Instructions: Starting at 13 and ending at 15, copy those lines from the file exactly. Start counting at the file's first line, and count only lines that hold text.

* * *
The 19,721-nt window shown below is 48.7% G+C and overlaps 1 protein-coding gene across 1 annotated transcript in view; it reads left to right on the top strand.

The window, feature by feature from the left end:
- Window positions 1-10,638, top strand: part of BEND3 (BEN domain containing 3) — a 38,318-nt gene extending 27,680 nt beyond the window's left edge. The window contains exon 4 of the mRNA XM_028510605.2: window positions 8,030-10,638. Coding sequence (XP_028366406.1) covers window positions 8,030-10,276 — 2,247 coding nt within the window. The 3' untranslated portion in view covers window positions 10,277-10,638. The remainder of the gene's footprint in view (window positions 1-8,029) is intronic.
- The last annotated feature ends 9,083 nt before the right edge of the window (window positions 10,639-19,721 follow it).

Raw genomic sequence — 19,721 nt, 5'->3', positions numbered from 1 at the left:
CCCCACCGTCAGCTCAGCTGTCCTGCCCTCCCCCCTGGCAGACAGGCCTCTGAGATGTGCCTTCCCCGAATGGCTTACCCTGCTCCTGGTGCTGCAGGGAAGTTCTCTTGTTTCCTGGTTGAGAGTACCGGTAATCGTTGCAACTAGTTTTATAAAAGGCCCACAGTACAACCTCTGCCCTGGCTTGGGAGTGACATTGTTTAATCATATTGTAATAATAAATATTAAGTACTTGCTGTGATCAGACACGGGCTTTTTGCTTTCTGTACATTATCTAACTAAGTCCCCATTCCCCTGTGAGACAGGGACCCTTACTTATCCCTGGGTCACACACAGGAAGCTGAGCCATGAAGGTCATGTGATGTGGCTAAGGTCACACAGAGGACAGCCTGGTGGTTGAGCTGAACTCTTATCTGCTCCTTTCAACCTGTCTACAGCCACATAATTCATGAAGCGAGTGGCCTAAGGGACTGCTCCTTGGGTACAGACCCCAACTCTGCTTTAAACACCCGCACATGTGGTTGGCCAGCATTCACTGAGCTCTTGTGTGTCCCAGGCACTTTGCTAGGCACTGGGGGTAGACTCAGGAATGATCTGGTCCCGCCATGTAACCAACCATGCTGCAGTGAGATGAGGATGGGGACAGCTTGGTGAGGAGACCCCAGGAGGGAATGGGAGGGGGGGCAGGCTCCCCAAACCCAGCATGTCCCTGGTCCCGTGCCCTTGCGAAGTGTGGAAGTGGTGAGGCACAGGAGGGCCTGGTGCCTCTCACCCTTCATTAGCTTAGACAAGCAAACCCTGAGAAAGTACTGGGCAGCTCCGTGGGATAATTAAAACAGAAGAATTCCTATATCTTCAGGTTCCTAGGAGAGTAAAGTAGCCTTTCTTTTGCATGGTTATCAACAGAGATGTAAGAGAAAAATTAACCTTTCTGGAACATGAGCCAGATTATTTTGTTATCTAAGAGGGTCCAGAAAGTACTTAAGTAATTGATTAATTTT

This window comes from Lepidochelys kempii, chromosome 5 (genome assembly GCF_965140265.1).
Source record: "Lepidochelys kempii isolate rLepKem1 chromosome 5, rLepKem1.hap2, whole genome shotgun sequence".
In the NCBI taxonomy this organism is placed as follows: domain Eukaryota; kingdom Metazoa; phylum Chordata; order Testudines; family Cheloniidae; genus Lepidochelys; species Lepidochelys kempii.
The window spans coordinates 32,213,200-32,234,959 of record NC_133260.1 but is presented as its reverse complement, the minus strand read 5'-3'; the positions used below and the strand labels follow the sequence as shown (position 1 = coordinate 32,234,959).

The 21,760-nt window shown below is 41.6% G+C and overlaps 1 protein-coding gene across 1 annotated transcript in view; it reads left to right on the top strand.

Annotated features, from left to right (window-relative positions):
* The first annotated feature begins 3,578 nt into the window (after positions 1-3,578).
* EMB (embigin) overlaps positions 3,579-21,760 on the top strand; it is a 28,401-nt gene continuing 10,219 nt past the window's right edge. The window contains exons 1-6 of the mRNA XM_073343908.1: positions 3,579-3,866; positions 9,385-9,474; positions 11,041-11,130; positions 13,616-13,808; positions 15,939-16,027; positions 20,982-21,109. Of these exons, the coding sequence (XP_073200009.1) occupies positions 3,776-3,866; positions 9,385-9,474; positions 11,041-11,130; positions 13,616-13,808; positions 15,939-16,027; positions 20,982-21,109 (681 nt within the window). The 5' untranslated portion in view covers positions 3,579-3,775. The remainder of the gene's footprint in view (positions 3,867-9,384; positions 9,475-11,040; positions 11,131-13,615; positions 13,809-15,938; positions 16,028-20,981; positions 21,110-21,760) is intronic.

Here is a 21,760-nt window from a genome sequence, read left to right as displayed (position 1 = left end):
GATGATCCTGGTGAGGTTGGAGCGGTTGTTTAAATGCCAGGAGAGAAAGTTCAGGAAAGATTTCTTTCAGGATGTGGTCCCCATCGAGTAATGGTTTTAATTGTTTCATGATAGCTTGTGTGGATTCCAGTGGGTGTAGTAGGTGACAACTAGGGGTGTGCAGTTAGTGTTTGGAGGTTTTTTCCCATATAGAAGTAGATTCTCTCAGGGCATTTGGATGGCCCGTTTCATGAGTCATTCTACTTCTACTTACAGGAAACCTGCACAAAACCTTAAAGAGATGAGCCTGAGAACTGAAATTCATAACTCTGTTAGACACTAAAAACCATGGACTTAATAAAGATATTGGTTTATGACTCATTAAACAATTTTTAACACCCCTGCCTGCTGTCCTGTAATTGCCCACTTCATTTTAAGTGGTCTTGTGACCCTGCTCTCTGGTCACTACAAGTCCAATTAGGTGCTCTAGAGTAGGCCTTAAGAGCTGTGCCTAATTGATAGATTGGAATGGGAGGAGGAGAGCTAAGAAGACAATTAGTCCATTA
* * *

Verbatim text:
* The first annotated feature begins 3,578 nt into the window (after positions 1-3,578).
* EMB (embigin) overlaps positions 3,579-21,760 on the top strand; it is a 28,401-nt gene continuing 10,219 nt past the window's right edge. The window contains exons 1-6 of the mRNA XM_073343908.1: positions 3,579-3,866; positions 9,385-9,474; positions 11,041-11,130; positions 13,616-13,808; positions 15,939-16,027; positions 20,982-21,109. Of these exons, the coding sequence (XP_073200009.1) occupies positions 3,776-3,866; positions 9,385-9,474; positions 11,041-11,130; positions 13,616-13,808; positions 15,939-16,027; positions 20,982-21,109 (681 nt within the window). The 5' untranslated portion in view covers positions 3,579-3,775. The remainder of the gene's footprint in view (positions 3,867-9,384; positions 9,475-11,040; positions 11,131-13,615; positions 13,809-15,938; positions 16,028-20,981; positions 21,110-21,760) is intronic.

Here is a 21,760-nt window from a genome sequence, read left to right as displayed (position 1 = left end):